Impact of the new kidney allocation system A2/A2B --> B policy on access to transplantation among minority candidates

UMMS Affiliation

Department of Surgery, Transplant and Hepatobiliary Surgery Division, UMass Memorial Medical Center

Publication Date


Document Type



Analytical, Diagnostic and Therapeutic Techniques and Equipment | Bioethics and Medical Ethics | Health Policy | Health Services Administration | Health Services Research | Nephrology | Race and Ethnicity | Surgery


Blood group B candidates, many of whom represent ethnic minorities, have historically had diminished access to deceased donor kidney transplantation (DDKT). The new national kidney allocation system (KAS) preferentially allocates blood group A2/A2B deceased donor kidneys to B recipients to address this ethnic and blood group disparity. No study has yet examined the impact of KAS on A2 incompatible (A2i) DDKT for blood group B recipients overall or among minorities. A case-control study of adult blood group B DDKT recipients from 2013 to 2017 was performed, as reported to the Scientific Registry of Transplant Recipients. Cases were defined as recipients of A2/A2B kidneys, whereas controls were all remaining recipients of non-A2/A2B kidneys. A2i DDKT trends were compared from the pre-KAS (1/1/2013-12/3/2014) to the post-KAS period (12/4/2014-2/28/2017) using multivariable logistic regression. Post-KAS, there was a 4.9-fold increase in the likelihood of A2i DDKT, compared to the pre-KAS period (odds ratio [OR] 4.92, 95% confidence interval [CI] 3.67-6.60). However, compared to whites, there was no difference in the likelihood of A2i DDKT among minorities post-KAS. Although KAS resulted in increasing A2/A2B-->B DDKT, the likelihood of A2i DDKT among minorities, relative to whites, was not improved. Further discussion regarding A2/A2B-->B policy revisions aiming to improve DDKT access for minorities is warranted.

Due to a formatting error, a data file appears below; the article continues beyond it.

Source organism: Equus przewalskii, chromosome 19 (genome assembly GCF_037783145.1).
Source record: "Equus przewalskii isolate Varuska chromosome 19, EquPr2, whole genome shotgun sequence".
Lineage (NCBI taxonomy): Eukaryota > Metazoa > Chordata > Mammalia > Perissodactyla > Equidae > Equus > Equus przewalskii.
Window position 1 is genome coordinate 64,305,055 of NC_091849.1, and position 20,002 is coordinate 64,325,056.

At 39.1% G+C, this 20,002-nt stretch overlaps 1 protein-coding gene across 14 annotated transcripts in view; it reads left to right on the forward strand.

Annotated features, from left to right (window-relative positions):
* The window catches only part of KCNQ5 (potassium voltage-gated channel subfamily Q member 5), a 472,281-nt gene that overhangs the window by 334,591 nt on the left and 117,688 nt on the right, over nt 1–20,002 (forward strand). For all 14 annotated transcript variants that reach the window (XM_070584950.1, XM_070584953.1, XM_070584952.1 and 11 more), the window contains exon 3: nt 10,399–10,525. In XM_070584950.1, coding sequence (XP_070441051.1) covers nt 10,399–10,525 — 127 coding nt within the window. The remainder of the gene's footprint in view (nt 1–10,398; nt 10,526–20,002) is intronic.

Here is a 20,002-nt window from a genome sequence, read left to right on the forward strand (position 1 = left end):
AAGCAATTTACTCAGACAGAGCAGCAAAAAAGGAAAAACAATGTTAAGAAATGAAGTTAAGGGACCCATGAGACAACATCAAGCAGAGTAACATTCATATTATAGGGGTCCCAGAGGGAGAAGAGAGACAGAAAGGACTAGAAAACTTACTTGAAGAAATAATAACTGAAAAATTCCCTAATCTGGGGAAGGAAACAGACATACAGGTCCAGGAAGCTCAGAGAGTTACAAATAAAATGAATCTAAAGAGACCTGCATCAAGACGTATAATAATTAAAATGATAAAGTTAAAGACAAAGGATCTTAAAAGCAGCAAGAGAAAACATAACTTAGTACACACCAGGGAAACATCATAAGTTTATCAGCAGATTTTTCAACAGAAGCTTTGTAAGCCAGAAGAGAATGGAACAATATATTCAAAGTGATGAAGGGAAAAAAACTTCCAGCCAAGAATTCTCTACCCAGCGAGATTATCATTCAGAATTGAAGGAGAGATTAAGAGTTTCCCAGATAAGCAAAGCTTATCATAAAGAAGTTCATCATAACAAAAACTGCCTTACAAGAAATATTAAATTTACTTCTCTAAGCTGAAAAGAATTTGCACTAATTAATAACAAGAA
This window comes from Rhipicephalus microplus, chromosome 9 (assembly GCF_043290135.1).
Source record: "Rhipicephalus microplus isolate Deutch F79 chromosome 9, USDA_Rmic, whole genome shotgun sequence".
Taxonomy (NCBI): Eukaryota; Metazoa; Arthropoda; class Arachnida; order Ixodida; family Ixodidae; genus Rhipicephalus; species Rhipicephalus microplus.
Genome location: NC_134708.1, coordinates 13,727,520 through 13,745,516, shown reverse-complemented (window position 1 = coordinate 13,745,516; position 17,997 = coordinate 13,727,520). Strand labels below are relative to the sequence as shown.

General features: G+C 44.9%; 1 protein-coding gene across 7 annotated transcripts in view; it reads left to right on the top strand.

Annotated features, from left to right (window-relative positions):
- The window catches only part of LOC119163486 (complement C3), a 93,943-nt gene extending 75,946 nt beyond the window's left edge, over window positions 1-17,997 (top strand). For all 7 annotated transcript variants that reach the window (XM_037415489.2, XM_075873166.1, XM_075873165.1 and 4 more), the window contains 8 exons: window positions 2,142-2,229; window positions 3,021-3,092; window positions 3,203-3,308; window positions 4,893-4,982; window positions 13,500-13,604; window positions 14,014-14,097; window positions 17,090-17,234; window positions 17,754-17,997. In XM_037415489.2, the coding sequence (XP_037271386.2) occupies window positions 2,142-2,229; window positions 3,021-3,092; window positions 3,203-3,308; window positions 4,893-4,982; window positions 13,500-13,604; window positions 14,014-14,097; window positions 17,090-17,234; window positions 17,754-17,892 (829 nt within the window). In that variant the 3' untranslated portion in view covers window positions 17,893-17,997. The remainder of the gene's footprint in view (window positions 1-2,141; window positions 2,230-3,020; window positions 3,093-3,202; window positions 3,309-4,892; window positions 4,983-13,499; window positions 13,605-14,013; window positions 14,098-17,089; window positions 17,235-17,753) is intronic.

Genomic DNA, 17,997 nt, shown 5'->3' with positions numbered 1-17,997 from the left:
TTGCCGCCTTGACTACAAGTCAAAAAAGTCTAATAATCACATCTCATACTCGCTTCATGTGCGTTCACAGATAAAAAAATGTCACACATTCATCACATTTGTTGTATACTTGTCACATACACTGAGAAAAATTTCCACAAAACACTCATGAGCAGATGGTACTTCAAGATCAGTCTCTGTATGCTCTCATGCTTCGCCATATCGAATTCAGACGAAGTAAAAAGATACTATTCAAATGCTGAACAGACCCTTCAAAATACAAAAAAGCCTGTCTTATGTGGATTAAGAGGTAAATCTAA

disparities, ethics and public policy, ethnicity/race, health services and outcomes research, kidney transplantation/nephrology, organ procurement and allocation

DOI of Published Version



Am J Transplant. 2018 Aug;18(8):1947-1953. doi: 10.1111/ajt.14719. Epub 2018 Mar 31. Link to article on publisher's site

Journal/Book/Conference Title

American journal of transplantation : official journal of the American Society of Transplantation and the American Society of Transplant Surgeons

Related Resources

Link to Article in PubMed

PubMed ID